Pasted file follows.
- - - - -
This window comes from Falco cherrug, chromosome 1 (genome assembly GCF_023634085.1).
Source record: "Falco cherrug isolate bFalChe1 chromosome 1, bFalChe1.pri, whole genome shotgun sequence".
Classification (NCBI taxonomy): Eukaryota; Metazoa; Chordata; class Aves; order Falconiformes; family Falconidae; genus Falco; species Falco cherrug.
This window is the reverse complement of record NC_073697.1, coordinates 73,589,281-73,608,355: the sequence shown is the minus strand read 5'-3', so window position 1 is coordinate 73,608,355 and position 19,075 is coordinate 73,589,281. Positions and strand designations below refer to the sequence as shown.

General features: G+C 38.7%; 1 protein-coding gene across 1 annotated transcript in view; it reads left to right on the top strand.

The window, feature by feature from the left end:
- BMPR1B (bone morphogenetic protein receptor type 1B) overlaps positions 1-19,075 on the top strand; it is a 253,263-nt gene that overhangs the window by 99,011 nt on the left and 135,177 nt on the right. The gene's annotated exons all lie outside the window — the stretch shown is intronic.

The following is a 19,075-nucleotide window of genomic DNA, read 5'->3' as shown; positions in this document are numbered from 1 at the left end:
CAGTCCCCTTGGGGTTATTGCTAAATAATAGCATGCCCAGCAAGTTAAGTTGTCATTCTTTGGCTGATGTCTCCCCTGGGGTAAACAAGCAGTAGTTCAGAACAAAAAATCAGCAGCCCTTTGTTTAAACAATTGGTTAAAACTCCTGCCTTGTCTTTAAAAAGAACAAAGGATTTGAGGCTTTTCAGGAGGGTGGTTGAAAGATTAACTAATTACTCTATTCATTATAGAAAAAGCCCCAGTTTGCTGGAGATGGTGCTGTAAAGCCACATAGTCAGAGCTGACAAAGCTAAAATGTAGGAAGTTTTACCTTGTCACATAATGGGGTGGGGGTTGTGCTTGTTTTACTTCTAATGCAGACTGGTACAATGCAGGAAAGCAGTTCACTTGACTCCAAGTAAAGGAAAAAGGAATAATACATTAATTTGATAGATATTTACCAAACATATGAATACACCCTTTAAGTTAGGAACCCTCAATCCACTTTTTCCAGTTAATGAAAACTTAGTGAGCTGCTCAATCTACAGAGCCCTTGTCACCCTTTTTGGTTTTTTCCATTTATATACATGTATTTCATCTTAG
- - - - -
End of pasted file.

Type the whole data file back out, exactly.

This window comes from Falco cherrug, chromosome 1 (genome assembly GCF_023634085.1).
Source record: "Falco cherrug isolate bFalChe1 chromosome 1, bFalChe1.pri, whole genome shotgun sequence".
Classification (NCBI taxonomy): Eukaryota; Metazoa; Chordata; class Aves; order Falconiformes; family Falconidae; genus Falco; species Falco cherrug.
This window is the reverse complement of record NC_073697.1, coordinates 73,589,281-73,608,355: the sequence shown is the minus strand read 5'-3', so window position 1 is coordinate 73,608,355 and position 19,075 is coordinate 73,589,281. Positions and strand designations below refer to the sequence as shown.

General features: G+C 38.7%; 1 protein-coding gene across 1 annotated transcript in view; it reads left to right on the top strand.

The window, feature by feature from the left end:
- BMPR1B (bone morphogenetic protein receptor type 1B) overlaps positions 1-19,075 on the top strand; it is a 253,263-nt gene that overhangs the window by 99,011 nt on the left and 135,177 nt on the right. The gene's annotated exons all lie outside the window — the stretch shown is intronic.

The following is a 19,075-nucleotide window of genomic DNA, read 5'->3' as shown; positions in this document are numbered from 1 at the left end:
CAGTCCCCTTGGGGTTATTGCTAAATAATAGCATGCCCAGCAAGTTAAGTTGTCATTCTTTGGCTGATGTCTCCCCTGGGGTAAACAAGCAGTAGTTCAGAACAAAAAATCAGCAGCCCTTTGTTTAAACAATTGGTTAAAACTCCTGCCTTGTCTTTAAAAAGAACAAAGGATTTGAGGCTTTTCAGGAGGGTGGTTGAAAGATTAACTAATTACTCTATTCATTATAGAAAAAGCCCCAGTTTGCTGGAGATGGTGCTGTAAAGCCACATAGTCAGAGCTGACAAAGCTAAAATGTAGGAAGTTTTACCTTGTCACATAATGGGGTGGGGGTTGTGCTTGTTTTACTTCTAATGCAGACTGGTACAATGCAGGAAAGCAGTTCACTTGACTCCAAGTAAAGGAAAAAGGAATAATACATTAATTTGATAGATATTTACCAAACATATGAATACACCCTTTAAGTTAGGAACCCTCAATCCACTTTTTCCAGTTAATGAAAACTTAGTGAGCTGCTCAATCTACAGAGCCCTTGTCACCCTTTTTGGTTTTTTCCATTTATATACATGTATTTCATCTTAG